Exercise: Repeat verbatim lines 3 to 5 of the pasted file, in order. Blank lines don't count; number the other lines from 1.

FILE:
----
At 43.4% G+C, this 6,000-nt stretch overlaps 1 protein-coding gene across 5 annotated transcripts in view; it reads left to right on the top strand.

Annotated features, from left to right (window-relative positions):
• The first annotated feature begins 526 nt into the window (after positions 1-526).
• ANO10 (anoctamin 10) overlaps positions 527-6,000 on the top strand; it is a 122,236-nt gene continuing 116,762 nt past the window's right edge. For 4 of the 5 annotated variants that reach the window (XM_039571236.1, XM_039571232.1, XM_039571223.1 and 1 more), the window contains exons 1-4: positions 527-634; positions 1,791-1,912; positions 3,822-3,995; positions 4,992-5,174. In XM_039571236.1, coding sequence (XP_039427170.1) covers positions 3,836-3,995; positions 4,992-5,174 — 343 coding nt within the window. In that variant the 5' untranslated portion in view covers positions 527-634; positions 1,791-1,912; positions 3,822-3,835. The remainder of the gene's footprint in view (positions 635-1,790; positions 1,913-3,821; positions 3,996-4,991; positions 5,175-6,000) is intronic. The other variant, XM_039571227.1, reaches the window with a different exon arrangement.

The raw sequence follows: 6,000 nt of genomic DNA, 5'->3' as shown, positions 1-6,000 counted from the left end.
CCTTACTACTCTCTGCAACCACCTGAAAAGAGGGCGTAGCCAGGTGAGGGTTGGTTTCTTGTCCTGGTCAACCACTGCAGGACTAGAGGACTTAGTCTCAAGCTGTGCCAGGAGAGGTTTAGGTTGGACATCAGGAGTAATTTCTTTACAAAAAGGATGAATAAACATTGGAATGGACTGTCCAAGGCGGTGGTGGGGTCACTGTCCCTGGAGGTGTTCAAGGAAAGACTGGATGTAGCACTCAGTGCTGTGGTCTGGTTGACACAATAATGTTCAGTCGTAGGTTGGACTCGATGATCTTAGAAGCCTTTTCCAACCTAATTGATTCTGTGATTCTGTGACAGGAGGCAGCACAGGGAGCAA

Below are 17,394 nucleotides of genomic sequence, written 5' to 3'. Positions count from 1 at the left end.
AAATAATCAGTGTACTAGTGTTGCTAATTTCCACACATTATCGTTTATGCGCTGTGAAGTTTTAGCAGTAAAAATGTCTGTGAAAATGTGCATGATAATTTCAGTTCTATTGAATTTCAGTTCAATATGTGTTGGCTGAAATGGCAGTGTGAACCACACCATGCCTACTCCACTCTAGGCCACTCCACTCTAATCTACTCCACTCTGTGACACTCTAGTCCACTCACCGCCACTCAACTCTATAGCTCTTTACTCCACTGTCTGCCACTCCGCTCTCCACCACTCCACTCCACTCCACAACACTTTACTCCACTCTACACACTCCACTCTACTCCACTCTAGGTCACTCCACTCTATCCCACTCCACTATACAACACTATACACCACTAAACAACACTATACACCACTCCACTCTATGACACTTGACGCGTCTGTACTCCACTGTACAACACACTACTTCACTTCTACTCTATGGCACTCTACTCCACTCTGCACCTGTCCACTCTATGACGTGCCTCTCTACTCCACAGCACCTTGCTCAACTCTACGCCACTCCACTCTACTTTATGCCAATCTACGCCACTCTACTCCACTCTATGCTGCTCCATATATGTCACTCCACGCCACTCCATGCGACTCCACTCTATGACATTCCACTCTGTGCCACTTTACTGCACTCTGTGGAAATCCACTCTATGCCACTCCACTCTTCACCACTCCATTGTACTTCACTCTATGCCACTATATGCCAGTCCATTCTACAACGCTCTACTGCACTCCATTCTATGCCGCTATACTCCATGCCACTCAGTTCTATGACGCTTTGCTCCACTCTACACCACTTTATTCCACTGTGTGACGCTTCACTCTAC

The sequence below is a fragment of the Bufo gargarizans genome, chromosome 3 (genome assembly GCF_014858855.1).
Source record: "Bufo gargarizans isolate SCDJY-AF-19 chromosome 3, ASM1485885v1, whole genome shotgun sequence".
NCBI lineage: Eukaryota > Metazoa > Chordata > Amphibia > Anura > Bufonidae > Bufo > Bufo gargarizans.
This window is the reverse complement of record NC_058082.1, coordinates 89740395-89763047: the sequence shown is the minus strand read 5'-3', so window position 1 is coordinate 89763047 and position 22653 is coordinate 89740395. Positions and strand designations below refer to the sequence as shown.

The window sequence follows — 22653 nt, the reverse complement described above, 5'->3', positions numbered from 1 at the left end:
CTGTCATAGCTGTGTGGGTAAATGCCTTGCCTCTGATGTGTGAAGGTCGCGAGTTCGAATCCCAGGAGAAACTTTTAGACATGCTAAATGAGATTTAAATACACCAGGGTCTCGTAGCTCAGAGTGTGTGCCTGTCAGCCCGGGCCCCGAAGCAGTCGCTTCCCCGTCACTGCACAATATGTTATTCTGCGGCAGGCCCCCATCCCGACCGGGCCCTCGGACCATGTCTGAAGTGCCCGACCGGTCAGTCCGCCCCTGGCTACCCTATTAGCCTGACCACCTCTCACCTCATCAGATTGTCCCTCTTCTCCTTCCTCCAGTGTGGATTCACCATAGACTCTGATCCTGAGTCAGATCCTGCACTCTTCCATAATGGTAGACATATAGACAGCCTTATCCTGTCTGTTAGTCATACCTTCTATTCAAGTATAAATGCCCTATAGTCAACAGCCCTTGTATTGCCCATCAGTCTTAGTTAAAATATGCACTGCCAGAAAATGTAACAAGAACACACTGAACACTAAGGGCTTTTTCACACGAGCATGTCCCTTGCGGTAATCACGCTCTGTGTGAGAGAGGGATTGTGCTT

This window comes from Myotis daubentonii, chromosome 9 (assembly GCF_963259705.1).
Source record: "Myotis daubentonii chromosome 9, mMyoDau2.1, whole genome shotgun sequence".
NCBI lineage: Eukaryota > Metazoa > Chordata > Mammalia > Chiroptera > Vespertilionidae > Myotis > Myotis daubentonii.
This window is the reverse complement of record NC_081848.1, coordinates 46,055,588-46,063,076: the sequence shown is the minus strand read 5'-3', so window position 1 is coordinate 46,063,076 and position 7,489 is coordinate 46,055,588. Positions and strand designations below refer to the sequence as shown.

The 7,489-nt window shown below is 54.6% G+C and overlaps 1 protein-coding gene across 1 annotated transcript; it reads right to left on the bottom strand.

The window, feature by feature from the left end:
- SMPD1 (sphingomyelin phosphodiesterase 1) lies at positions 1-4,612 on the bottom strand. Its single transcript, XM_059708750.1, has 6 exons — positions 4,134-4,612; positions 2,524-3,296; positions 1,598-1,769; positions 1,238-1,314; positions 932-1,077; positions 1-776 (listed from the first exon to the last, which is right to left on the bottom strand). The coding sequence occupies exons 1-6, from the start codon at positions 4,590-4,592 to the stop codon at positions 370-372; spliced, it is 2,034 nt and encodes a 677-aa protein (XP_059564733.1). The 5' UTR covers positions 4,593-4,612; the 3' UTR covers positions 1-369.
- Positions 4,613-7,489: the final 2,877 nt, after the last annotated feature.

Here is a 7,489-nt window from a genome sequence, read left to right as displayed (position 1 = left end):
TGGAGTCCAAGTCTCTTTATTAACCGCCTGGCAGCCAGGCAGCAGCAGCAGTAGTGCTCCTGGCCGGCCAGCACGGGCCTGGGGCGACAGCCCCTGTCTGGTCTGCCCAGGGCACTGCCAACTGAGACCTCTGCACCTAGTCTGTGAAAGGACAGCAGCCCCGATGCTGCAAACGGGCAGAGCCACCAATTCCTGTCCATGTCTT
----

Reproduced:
• The first annotated feature begins 526 nt into the window (after positions 1-526).
• ANO10 (anoctamin 10) overlaps positions 527-6,000 on the top strand; it is a 122,236-nt gene continuing 116,762 nt past the window's right edge. For 4 of the 5 annotated variants that reach the window (XM_039571236.1, XM_039571232.1, XM_039571223.1 and 1 more), the window contains exons 1-4: positions 527-634; positions 1,791-1,912; positions 3,822-3,995; positions 4,992-5,174. In XM_039571236.1, coding sequence (XP_039427170.1) covers positions 3,836-3,995; positions 4,992-5,174 — 343 coding nt within the window. In that variant the 5' untranslated portion in view covers positions 527-634; positions 1,791-1,912; positions 3,822-3,835. The remainder of the gene's footprint in view (positions 635-1,790; positions 1,913-3,821; positions 3,996-4,991; positions 5,175-6,000) is intronic. The other variant, XM_039571227.1, reaches the window with a different exon arrangement.

The raw sequence follows: 6,000 nt of genomic DNA, 5'->3' as shown, positions 1-6,000 counted from the left end.